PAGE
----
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A dash is a punctuation mark. It is similar in appearance to a hyphen, but a dash is longer and it is used differently. The most common versions of the dash are the en dash (–) and the em dash (—).

Em DashEdit

The em dash (—) often seperates a parenthetical thought or interruption.


Off duty he wasn’t bad—for a sergeant.

- Robert A. Heinlein, Starship Troopers

“But, Sarge, it’s just a cold. The Surgeon said—“

Jelly interrupted.

- Robert A. Heinlein, Starship Troopers

Standing shakily, he became aware that someone—a couple—had entered the store.

- Philip K. Dick, The Man in the High Castle

Space or no space?Edit

According to most American sources and to some British sources, an em dash should always be set closed (not surrounded by spaces).

The practice in some parts of the English-speaking world, also the style recommended by The New York Times Manual of Style and Usage (due to the narrow width of newspaper columns), sets it open (separates it from its surrounding words by using spaces or hair spaces when it is being used parenthetically.

Some writers, finding the em dash unappealingly long, prefer to use an open-set en dash. This "space, en dash, space" sequence is also the predominant style in German and French typography.


On a Windows machine, hold down the ALT key and type 0151 on the numpad. On a Mac, hold down the Shift and Options keys and then hold down the minus key.

On Microsoft Word, there is an easy shortcut to type an emdash:

  1. Type a word.
  2. Press the spacebar.
  3. Type in a hyphen, which looks like this: "-"
  4. Press the spacebar again (optional)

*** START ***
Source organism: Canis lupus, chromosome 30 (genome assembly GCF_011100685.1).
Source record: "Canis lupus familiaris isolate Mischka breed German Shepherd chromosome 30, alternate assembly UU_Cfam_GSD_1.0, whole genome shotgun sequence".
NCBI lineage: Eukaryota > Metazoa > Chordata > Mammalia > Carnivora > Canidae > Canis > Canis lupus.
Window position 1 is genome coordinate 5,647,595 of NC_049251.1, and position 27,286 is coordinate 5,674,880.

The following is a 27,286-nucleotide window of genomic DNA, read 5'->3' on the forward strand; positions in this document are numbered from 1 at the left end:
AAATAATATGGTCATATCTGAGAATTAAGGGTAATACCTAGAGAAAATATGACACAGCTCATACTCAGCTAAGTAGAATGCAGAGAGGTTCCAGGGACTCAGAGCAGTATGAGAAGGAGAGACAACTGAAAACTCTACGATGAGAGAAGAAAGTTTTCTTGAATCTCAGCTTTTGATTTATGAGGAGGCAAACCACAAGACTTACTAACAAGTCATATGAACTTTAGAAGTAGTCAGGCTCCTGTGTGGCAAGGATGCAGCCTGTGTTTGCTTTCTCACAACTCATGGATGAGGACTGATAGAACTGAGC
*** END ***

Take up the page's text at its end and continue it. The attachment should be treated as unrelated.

5. Type in the next word, and the press space one last time.
  6. The word is automatically converted to an emdash.

En DashEdit

The en dash can be used for ranges, such as 6–10 years, read as "six to ten years". It can also be used to contrast values, or illustrate a relationship between two things, or it can be used instead of a hyphen in compound adjectives in which one part consists of two words or a hyphenated word.


Ranges of valuesEdit

The en dash is commonly used to indicate a closed range (a range with clearly defined and non-infinite upper and lower boundaries) of values, such as those between dates, times, or numbers.

Some examples of this usage:

  • June–July 1967
  • 1:00–2:00 p.m.
  • For ages 3–5
  • pp. 38–55
  • President Jimmy Carter (1977–1981)

The Guide for the Use of the International System of Units (SI) recommends that the word to be used instead of an en dash when a number range might be misconstrued as subtraction, such as a range of units. For example, "a voltage of 50 V to 100 V" rather than "a voltage of 50–100 V".

It is also considered inappropriate to use the en dash in place of the words to or and in phrases that follow the forms from ... to ... and between ... and ....

Relationships and connectionsEdit

The en dash can also be used to contrast values, or illustrate a relationship between two things.

Some examples of this usage:

  • Notre Dame beat Miami 31–30.
  • New York–London flight (though some sources say that New York to London flight is more appropriate because New York is a single name composed of two valid words; with a dash the phrase is ambiguous and could mean either Flight from New York to London or New flight from York to London)
  • Mother–daughter relationship
  • The Supreme Court voted 5–4 to uphold the decision.
  • The McCain–Feingold bill
  • A C–C single bond

Compound adjectivesEdit

The en dash can be used instead of a hyphen in compound adjectives in which one part consists of two words or a hyphenated word:

  • The non–San Francisco part of the world
  • The post–MS-DOS era
  • High-priority–high-pressure tasks (tasks that are both high-priority and high-pressure).


Hold down the ALT key and type 0150 on the numpad.

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